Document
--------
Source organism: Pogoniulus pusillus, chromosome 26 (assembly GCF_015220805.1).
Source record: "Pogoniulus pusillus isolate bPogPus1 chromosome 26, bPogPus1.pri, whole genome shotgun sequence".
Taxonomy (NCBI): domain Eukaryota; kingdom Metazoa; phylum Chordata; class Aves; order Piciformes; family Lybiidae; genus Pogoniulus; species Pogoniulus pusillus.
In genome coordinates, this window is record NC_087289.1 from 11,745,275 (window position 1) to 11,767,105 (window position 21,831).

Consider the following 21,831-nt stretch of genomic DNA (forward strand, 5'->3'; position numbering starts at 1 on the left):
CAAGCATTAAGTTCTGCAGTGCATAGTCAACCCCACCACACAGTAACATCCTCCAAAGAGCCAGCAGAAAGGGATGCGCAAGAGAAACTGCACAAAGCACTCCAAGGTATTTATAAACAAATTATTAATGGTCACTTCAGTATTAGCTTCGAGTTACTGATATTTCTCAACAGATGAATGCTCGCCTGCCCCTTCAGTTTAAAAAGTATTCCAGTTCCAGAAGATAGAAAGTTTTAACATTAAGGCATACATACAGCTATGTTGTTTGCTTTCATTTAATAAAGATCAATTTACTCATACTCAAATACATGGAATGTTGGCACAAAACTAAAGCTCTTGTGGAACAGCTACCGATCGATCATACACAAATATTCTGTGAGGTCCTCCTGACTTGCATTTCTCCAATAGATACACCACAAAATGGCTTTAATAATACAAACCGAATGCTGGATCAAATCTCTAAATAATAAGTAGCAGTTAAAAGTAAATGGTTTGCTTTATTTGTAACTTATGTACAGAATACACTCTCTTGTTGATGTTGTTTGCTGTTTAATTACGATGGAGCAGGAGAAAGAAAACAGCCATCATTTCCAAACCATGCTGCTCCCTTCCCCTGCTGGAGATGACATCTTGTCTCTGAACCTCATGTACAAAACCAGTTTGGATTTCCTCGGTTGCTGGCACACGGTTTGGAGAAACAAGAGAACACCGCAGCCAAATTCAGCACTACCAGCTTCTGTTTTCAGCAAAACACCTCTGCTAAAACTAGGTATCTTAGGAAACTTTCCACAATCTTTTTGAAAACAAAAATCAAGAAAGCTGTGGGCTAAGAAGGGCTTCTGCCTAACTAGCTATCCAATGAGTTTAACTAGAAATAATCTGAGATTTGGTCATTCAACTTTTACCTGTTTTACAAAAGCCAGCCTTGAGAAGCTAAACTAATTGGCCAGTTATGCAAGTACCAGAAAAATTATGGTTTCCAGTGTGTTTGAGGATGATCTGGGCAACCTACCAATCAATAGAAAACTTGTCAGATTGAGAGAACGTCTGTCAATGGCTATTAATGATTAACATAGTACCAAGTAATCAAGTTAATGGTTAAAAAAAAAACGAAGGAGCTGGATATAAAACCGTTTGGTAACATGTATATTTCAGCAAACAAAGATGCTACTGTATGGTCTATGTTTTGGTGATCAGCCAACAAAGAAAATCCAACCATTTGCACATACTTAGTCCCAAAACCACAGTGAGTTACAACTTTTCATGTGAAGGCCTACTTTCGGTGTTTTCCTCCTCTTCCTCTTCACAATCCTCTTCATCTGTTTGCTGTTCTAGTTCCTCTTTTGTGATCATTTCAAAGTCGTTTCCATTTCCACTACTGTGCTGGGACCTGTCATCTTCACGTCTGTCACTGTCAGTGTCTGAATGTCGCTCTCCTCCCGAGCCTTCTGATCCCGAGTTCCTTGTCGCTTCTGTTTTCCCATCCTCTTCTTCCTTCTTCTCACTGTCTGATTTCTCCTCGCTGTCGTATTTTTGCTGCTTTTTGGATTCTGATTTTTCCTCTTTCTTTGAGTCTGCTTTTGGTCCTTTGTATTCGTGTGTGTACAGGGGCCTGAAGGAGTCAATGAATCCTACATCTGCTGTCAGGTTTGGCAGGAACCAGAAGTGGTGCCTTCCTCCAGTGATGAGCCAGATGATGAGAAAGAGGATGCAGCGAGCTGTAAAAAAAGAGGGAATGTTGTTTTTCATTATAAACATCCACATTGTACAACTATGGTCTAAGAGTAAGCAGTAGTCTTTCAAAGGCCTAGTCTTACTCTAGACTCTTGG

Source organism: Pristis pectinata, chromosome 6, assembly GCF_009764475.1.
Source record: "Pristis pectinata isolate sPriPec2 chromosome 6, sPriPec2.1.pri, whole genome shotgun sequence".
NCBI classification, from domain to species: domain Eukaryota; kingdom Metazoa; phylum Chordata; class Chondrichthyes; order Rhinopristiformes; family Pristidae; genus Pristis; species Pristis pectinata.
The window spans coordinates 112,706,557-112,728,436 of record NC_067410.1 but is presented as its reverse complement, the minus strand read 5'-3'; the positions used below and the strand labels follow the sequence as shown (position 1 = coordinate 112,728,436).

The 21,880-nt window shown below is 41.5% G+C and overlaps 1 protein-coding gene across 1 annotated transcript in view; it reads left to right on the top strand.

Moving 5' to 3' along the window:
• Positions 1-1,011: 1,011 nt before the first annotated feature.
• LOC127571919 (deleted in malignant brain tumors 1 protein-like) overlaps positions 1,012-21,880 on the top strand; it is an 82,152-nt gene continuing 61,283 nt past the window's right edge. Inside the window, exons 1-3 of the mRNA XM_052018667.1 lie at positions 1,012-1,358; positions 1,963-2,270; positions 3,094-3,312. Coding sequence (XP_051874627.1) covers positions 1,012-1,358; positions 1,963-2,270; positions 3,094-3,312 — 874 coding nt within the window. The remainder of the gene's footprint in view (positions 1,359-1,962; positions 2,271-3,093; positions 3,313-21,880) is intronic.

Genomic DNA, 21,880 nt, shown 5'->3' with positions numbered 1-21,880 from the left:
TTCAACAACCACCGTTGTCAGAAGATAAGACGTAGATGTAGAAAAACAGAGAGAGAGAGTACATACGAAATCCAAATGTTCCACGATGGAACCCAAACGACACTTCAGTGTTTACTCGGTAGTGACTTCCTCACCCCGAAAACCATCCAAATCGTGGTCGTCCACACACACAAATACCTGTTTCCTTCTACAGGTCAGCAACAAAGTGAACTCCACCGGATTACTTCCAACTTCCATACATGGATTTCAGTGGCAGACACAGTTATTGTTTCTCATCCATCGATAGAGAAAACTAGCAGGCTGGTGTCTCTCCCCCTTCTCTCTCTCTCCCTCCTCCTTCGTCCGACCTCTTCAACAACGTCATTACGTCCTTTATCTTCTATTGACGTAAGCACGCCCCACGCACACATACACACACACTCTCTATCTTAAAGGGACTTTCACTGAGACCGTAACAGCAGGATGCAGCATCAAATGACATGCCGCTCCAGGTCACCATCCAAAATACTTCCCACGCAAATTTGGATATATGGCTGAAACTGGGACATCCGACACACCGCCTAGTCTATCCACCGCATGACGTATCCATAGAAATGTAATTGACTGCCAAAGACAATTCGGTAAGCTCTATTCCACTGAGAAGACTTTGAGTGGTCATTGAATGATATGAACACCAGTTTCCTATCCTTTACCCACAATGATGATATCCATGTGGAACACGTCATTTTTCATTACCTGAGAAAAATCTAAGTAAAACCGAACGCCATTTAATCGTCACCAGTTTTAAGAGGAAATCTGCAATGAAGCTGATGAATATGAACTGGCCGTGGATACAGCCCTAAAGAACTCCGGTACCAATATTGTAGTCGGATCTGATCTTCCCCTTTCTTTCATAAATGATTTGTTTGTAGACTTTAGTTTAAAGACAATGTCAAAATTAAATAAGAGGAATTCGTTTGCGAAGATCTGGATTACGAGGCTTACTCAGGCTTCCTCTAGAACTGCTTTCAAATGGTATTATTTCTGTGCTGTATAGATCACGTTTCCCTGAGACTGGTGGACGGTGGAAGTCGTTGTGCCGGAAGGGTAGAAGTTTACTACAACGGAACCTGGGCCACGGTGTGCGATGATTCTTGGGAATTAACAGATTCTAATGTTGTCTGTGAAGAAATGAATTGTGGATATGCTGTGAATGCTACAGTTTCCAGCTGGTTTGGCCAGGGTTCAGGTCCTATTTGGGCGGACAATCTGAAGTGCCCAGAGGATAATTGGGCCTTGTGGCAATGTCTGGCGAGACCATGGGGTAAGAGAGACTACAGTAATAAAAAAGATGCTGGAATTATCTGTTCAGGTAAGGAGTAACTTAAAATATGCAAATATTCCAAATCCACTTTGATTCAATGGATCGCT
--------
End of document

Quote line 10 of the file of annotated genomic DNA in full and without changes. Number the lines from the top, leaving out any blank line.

The window spans coordinates 112,706,557-112,728,436 of record NC_067410.1 but is presented as its reverse complement, the minus strand read 5'-3'; the positions used below and the strand labels follow the sequence as shown (position 1 = coordinate 112,728,436).